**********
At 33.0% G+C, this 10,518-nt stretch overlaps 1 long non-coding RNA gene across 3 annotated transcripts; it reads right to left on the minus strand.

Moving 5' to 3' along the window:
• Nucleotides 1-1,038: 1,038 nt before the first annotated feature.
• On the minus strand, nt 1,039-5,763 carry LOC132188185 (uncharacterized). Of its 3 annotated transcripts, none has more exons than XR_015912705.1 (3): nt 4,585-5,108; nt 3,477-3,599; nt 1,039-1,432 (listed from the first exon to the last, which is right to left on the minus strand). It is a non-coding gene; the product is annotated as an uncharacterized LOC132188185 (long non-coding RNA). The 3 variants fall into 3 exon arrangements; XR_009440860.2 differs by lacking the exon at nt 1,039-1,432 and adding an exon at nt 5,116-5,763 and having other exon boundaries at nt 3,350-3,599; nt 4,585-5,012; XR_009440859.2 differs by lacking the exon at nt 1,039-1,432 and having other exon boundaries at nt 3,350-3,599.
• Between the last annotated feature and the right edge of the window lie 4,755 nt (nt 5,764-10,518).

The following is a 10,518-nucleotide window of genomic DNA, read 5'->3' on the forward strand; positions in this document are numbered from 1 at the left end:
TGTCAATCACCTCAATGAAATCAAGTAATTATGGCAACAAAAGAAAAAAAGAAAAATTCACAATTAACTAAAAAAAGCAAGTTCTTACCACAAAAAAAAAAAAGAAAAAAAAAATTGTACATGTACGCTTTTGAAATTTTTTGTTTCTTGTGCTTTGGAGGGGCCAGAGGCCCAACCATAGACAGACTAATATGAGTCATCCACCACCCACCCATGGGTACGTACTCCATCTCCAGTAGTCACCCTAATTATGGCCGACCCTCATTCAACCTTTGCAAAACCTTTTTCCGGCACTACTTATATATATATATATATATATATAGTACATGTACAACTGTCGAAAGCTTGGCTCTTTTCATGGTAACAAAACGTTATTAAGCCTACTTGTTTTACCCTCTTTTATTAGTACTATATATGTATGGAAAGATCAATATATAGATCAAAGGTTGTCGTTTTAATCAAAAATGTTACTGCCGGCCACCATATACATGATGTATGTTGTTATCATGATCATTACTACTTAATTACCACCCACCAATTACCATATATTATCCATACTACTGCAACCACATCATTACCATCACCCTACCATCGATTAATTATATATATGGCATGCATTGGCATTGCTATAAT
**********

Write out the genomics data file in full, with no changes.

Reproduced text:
At 33.0% G+C, this 10,518-nt stretch overlaps 1 long non-coding RNA gene across 3 annotated transcripts; it reads right to left on the minus strand.

Moving 5' to 3' along the window:
• Nucleotides 1-1,038: 1,038 nt before the first annotated feature.
• On the minus strand, nt 1,039-5,763 carry LOC132188185 (uncharacterized). Of its 3 annotated transcripts, none has more exons than XR_015912705.1 (3): nt 4,585-5,108; nt 3,477-3,599; nt 1,039-1,432 (listed from the first exon to the last, which is right to left on the minus strand). It is a non-coding gene; the product is annotated as an uncharacterized LOC132188185 (long non-coding RNA). The 3 variants fall into 3 exon arrangements; XR_009440860.2 differs by lacking the exon at nt 1,039-1,432 and adding an exon at nt 5,116-5,763 and having other exon boundaries at nt 3,350-3,599; nt 4,585-5,012; XR_009440859.2 differs by lacking the exon at nt 1,039-1,432 and having other exon boundaries at nt 3,350-3,599.
• Between the last annotated feature and the right edge of the window lie 4,755 nt (nt 5,764-10,518).

The following is a 10,518-nucleotide window of genomic DNA, read 5'->3' on the forward strand; positions in this document are numbered from 1 at the left end:
TGTCAATCACCTCAATGAAATCAAGTAATTATGGCAACAAAAGAAAAAAAGAAAAATTCACAATTAACTAAAAAAAGCAAGTTCTTACCACAAAAAAAAAAAAGAAAAAAAAAATTGTACATGTACGCTTTTGAAATTTTTTGTTTCTTGTGCTTTGGAGGGGCCAGAGGCCCAACCATAGACAGACTAATATGAGTCATCCACCACCCACCCATGGGTACGTACTCCATCTCCAGTAGTCACCCTAATTATGGCCGACCCTCATTCAACCTTTGCAAAACCTTTTTCCGGCACTACTTATATATATATATATATATATATAGTACATGTACAACTGTCGAAAGCTTGGCTCTTTTCATGGTAACAAAACGTTATTAAGCCTACTTGTTTTACCCTCTTTTATTAGTACTATATATGTATGGAAAGATCAATATATAGATCAAAGGTTGTCGTTTTAATCAAAAATGTTACTGCCGGCCACCATATACATGATGTATGTTGTTATCATGATCATTACTACTTAATTACCACCCACCAATTACCATATATTATCCATACTACTGCAACCACATCATTACCATCACCCTACCATCGATTAATTATATATATGGCATGCATTGGCATTGCTATAAT